75 Years After Pearl Harbor, the FBI Continues to Withhold Evidence
Seventy-five years after the attack on Pearl Harbor, we still don’t know whether the Japanese strike could have been prevented because the FBI is refusing to release key documents. Is the Bureau hiding a huge intelligence blunder?
Freedom of Information Act (FOIA) requests show that, even today, the Federal Bureau of Investigation (FBI) is withholding thousands of pages of documents relevant to intelligence obtained before Japan’s 1941 attack on Pearl Harbor. The files involved were not supplied to the nine subsequent official enquires into the disaster. As a consequence, even now, there has been no adequate investigation of how the Bureau and other agencies handled the pre-attack intelligence. Instead, the commanders in chief in Hawaii at the time, the Navy’s Admiral Husband E. Kimmel and the Army’s Lieutenant General Walter Short, bore the brunt of the blame.
Enough is known about two of the withheld files to establish that they relate to Japanese espionage in Hawaii. One, the FBI has told us, contains more than 2,500 pages relating to 1941 alone. A copy of a document from the file, which we discovered among released State Department files, may explain the withholding. It shows that an FBI source identified Japan’s most important spy in Hawaii, a consular official using the name Tadashi Morimura, nearly five months before the attack.
This crucial bit of intelligence, however, led to no breakthrough in divining the intentions of the Japanese military. Instead, Hoover’s agents squandered this and other opportunities to find out what Japan was planning:
More than a year before the attack, the FBI had identified a German resident in Hawaii, Otto Kühn, as a possible spy for Germany’s ally, Japan. It noted that Kühn was living beyond his means and often entertained US military personnel. Surveillance of Kühn, however, was only intermittent. He met unobserved, at his home, with Morimura, only weeks before the attack. An FBI report would erroneously conclude that he was not involved in espionage after all.
In March 1941, in the course of penetrating a German spy ring in New York, the FBI seized German spy reports on US fleet strength and on Army defenses at Pearl Harbor that were deemed “of interest to our yellow allies.” The spy report was not shared with the Bureau’s Navy and Army counterparts in Hawaii.
In August 1941, British intelligence provided the FBI with a very detailed German military questionnaire about the defense capabilities of the base at Pearl Harbor — one that was rated urgent. The FBI did share that with Navy and Army intelligence, but nobody treated the questionnaire as significant.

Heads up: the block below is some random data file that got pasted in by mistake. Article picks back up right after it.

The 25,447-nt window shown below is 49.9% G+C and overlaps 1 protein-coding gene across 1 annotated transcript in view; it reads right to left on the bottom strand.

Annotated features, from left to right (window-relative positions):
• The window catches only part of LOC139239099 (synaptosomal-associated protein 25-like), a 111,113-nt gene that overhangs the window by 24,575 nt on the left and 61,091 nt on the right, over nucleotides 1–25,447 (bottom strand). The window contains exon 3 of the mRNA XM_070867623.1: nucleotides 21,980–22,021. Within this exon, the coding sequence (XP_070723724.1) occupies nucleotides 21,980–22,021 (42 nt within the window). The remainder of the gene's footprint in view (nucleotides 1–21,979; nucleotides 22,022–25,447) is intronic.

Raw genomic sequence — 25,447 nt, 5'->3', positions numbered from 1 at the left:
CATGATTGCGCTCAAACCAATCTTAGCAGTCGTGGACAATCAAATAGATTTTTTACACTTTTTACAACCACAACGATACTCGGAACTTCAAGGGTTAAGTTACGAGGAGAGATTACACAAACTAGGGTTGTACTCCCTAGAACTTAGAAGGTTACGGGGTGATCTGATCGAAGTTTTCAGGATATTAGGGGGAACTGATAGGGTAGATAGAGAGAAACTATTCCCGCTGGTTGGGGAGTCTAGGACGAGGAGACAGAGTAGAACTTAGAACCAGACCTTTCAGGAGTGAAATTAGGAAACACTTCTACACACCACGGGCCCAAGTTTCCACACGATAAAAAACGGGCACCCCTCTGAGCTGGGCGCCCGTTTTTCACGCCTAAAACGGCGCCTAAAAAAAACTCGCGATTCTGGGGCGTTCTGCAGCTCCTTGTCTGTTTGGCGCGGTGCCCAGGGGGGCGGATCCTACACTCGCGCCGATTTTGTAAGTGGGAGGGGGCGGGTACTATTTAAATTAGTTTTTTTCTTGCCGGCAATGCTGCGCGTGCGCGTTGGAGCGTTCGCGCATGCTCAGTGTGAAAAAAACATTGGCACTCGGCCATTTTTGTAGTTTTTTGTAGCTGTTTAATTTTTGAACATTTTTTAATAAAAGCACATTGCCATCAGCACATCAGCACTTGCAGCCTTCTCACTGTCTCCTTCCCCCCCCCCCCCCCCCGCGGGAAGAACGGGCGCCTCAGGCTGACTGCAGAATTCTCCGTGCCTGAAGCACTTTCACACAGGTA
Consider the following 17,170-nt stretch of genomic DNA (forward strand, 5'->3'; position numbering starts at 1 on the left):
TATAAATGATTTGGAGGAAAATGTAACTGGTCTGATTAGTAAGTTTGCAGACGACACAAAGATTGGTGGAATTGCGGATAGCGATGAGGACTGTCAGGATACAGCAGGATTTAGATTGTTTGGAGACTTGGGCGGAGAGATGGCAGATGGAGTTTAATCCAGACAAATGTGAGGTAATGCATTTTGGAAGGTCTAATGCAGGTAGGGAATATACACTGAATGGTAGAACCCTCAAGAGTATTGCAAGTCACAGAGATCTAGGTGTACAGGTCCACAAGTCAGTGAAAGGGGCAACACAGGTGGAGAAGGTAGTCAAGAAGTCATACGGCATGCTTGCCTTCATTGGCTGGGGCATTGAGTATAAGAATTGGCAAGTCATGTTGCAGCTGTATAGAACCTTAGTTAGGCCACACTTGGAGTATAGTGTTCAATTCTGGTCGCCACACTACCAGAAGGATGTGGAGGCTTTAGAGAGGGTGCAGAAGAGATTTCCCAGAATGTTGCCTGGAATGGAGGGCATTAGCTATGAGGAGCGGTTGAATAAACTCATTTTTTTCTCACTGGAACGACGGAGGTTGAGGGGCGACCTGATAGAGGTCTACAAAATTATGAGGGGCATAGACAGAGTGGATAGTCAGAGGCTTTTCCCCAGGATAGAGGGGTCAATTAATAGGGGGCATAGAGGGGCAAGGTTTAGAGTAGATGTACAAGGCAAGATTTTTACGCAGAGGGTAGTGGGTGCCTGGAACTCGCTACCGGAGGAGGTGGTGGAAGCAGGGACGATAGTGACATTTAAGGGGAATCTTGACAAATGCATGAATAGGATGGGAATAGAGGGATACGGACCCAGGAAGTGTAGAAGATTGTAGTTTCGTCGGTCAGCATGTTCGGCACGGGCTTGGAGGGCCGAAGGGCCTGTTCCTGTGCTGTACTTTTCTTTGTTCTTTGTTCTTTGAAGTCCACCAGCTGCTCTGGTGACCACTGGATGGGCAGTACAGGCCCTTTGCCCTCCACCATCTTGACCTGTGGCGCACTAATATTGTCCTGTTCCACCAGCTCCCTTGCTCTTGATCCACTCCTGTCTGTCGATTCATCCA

Just five days before the attack, a turf squabble between the Bureau and Navy intelligence in Hawaii — it was characterized as “childish” by a later investigator for the Secretary of War — resulted in all phone taps on the Japanese consulate being removed. At a crucial moment, the opportunity to gain potentially vital intelligence was lost.
FBI mistakes were acknowledged in some of the bureau’s internal investigations. Assistant Director Milton Ladd would later report to J. Edgar Hoover that there had been “general investigative delinquency in the field during the period immediately prior to and subsequent to Pearl Harbor.” The Director, however, ever adept at deflecting criticism, pointed the finger at others.
Documents show that Hoover wrote to President Franklin D. Roosevelt and to Supreme CourtJustice Owen J. Roberts, who was leading the initial Pearl Harbor inquiry, stating that military intelligence had intercepted the “complete plans” for Japan’s attack 10 days before the raid. The inference was that the military had done nothing.
The FBI focused attention on a supposedly sinister phone conversation it had intercepted, 36 hours before the raid, between an ethnically Japanese couple and a caller from Tokyo. The Bureau had shared a transcript of the call with Navy and Army intelligence, who had not thought it significant. Congress’s later Joint Inquiry would heavily criticize the military on that count. When briefing congressional leaders, however, Hoover failed to say that the FBI also now thought the call had likely been innocent.
So deeply ingrained was the infamous mantra “Don’t Embarrass the Bureau” that Robert Shivers, the agent-in-charge in Hawaii, rushed to write Hoover after the attack: “I want you to know that I have upheld the Bureau in all its interests since the beginning of the attack on December 7…My first loyalty, thought and obligation is to you and for you — next comes the Bureau and after that the general welfare.”
In a March 1941 report, Shivers had written, “It is not conceivable that there could be a hostile attack on the Hawaiian Islands so long as the Pacific Fleet is present…”
In a review of a report on the Bureau’s work before the Pearl Harbor attack, Assistant Director Ladd was to recommend that — should the report be supplied to Congress — this line and several others would need to be “eliminated”. It was decided not to provide Congress with any part of the 501-page report. Unlike other intelligence chiefs, Hoover himself never testified before any of the official inquiries into Pearl Harbor.
Today, there can be no excuse for continued retention of the thousands of pages of FBI documents on the catastrophe that are still withheld.
Anthony Summers and Robbyn Swan are the authors of A MATTER OF HONOR, Pearl Harbor: Betrayal, Blame and a Family’s Quest for Justice, just published by Harper.
Related front page panorama photo credit: Adapted by WhoWhatWhy from Pearl Harbor (Airman Magazine / FLickr – CC BY-NC 2.0), Robert Shivers (Federal Bureau of Investigation), FBI seal (Federal Bureau of Investigation / Wikimedia).